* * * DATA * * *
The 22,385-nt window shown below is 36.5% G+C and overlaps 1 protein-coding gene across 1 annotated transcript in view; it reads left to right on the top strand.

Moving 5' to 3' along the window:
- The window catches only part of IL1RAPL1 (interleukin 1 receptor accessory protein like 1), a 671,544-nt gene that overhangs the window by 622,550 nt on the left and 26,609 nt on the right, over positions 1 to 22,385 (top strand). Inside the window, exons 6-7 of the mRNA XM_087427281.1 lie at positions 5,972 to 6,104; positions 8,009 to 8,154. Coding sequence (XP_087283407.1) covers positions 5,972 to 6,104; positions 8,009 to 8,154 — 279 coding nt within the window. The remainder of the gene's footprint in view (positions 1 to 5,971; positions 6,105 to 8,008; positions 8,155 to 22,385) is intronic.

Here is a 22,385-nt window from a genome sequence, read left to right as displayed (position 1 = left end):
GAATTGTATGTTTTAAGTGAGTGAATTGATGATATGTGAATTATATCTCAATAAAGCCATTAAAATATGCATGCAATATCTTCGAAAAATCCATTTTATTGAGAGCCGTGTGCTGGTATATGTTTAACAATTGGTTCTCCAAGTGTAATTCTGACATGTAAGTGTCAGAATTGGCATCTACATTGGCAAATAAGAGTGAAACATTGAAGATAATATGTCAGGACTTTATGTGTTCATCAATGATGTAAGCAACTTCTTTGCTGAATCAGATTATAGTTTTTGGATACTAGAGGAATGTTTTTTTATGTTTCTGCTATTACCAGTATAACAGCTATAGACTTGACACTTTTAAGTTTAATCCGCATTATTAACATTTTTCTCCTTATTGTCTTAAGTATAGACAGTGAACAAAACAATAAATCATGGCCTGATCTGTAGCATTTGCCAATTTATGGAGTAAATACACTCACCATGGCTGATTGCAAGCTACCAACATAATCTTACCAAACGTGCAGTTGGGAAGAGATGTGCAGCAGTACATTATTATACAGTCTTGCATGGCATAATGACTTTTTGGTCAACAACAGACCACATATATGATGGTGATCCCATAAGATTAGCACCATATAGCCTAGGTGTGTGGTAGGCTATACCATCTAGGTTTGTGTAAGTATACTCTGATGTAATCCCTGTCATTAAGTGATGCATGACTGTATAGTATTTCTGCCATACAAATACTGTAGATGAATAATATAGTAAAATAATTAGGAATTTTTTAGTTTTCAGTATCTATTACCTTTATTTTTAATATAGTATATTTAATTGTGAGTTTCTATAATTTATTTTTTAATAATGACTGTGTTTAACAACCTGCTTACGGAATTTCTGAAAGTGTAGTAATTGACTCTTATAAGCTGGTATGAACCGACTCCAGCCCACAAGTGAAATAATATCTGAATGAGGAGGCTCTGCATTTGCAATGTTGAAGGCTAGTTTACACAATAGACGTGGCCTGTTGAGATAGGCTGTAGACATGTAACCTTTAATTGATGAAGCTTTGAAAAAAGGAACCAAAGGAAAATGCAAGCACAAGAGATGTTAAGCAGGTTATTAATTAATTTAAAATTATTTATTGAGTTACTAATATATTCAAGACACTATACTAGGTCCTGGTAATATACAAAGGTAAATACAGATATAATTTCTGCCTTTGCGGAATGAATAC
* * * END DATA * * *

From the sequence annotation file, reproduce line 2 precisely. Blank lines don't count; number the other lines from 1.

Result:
Moving 5' to 3' along the window: